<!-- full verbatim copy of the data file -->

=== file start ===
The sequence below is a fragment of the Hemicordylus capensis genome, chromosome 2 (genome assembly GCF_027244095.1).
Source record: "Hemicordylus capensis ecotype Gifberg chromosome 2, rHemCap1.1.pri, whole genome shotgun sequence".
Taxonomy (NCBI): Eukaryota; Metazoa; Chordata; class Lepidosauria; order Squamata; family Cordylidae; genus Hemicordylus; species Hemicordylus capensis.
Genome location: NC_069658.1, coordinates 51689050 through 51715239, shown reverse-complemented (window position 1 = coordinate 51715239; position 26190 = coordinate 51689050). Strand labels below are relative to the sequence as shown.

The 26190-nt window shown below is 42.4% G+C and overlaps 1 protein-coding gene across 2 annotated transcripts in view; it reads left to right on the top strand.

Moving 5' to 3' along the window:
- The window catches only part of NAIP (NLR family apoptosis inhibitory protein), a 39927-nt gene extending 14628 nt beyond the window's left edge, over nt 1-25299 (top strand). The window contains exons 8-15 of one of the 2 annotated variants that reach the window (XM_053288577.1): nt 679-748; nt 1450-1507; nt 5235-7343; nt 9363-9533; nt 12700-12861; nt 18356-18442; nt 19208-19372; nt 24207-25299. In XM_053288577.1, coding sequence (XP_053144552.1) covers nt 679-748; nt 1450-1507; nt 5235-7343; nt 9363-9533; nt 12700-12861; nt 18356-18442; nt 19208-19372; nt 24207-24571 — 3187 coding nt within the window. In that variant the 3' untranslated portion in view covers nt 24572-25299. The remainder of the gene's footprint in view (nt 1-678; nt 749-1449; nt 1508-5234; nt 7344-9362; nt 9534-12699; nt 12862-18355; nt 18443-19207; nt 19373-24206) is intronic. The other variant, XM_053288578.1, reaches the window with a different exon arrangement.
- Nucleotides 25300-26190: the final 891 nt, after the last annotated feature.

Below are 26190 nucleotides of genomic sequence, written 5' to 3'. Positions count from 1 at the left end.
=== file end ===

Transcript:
The sequence below is a fragment of the Hemicordylus capensis genome, chromosome 2 (genome assembly GCF_027244095.1).
Source record: "Hemicordylus capensis ecotype Gifberg chromosome 2, rHemCap1.1.pri, whole genome shotgun sequence".
Taxonomy (NCBI): Eukaryota; Metazoa; Chordata; class Lepidosauria; order Squamata; family Cordylidae; genus Hemicordylus; species Hemicordylus capensis.
Genome location: NC_069658.1, coordinates 51689050 through 51715239, shown reverse-complemented (window position 1 = coordinate 51715239; position 26190 = coordinate 51689050). Strand labels below are relative to the sequence as shown.

The 26190-nt window shown below is 42.4% G+C and overlaps 1 protein-coding gene across 2 annotated transcripts in view; it reads left to right on the top strand.

Moving 5' to 3' along the window:
- The window catches only part of NAIP (NLR family apoptosis inhibitory protein), a 39927-nt gene extending 14628 nt beyond the window's left edge, over nt 1-25299 (top strand). The window contains exons 8-15 of one of the 2 annotated variants that reach the window (XM_053288577.1): nt 679-748; nt 1450-1507; nt 5235-7343; nt 9363-9533; nt 12700-12861; nt 18356-18442; nt 19208-19372; nt 24207-25299. In XM_053288577.1, coding sequence (XP_053144552.1) covers nt 679-748; nt 1450-1507; nt 5235-7343; nt 9363-9533; nt 12700-12861; nt 18356-18442; nt 19208-19372; nt 24207-24571 — 3187 coding nt within the window. In that variant the 3' untranslated portion in view covers nt 24572-25299. The remainder of the gene's footprint in view (nt 1-678; nt 749-1449; nt 1508-5234; nt 7344-9362; nt 9534-12699; nt 12862-18355; nt 18443-19207; nt 19373-24206) is intronic. The other variant, XM_053288578.1, reaches the window with a different exon arrangement.
- Nucleotides 25300-26190: the final 891 nt, after the last annotated feature.

Below are 26190 nucleotides of genomic sequence, written 5' to 3'. Positions count from 1 at the left end.